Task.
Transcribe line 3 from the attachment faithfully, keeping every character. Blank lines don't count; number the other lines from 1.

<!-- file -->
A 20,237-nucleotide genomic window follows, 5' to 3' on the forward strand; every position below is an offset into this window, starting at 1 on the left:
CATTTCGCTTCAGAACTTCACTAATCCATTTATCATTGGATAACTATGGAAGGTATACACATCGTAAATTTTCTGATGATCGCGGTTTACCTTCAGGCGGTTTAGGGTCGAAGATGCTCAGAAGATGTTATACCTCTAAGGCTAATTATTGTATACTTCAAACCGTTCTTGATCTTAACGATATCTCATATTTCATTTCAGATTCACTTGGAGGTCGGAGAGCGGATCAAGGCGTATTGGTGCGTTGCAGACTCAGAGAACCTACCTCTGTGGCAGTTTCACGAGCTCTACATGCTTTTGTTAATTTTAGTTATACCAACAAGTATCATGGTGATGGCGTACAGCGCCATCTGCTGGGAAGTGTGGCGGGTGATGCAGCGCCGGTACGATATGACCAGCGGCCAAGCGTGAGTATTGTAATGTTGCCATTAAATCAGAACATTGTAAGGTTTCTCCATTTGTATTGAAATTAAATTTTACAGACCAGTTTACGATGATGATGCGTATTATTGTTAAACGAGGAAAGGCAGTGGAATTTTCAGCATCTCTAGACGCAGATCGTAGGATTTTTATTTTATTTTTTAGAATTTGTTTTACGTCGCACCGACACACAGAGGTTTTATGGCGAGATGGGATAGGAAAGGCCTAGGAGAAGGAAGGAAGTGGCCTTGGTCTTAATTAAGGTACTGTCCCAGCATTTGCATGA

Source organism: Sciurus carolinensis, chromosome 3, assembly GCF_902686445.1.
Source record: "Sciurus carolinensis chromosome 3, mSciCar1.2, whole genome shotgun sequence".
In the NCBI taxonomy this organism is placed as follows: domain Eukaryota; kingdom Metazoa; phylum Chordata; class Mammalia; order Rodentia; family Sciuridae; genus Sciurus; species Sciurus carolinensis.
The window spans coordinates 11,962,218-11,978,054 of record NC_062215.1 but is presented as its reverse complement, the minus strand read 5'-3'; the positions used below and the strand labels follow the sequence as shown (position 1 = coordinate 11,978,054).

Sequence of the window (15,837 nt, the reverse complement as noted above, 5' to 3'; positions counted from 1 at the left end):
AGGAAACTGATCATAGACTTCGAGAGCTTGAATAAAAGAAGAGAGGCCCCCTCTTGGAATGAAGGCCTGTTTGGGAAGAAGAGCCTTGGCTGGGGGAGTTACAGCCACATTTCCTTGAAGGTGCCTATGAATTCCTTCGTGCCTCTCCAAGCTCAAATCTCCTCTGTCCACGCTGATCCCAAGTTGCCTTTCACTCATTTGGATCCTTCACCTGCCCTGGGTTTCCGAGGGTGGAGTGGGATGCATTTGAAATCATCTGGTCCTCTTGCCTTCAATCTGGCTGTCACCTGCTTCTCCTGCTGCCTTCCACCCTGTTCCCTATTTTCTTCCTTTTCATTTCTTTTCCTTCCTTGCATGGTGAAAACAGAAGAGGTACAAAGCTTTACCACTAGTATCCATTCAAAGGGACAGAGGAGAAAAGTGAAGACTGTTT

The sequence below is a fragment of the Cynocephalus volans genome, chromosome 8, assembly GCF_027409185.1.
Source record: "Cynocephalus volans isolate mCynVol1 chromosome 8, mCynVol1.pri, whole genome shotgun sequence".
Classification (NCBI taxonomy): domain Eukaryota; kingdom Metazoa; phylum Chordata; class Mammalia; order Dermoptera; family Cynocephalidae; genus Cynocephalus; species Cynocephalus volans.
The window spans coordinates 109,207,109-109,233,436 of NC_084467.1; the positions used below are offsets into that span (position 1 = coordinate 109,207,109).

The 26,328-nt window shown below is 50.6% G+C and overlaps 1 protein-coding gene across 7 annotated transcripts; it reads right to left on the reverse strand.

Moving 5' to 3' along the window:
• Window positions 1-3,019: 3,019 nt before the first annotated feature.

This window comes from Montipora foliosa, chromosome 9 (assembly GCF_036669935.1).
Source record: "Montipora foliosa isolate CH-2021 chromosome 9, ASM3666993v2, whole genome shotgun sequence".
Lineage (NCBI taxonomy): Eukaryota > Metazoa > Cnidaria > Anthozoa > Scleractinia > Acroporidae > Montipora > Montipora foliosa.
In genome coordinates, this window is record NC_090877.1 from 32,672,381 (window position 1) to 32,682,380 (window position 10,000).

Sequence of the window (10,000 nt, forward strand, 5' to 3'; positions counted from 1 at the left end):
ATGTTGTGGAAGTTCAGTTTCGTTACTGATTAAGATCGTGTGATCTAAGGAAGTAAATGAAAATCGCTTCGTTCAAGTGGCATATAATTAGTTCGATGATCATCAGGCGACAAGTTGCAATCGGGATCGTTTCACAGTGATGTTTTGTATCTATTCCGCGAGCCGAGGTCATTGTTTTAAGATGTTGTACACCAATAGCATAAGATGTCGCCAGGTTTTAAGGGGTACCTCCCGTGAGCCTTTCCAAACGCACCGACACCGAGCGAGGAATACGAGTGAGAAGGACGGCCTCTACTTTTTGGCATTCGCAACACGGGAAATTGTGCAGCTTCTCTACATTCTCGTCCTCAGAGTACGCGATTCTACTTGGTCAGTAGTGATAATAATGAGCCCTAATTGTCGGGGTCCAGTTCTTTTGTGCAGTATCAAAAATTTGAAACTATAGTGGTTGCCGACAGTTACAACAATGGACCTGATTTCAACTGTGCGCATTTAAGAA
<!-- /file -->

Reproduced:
Source organism: Sciurus carolinensis, chromosome 3, assembly GCF_902686445.1.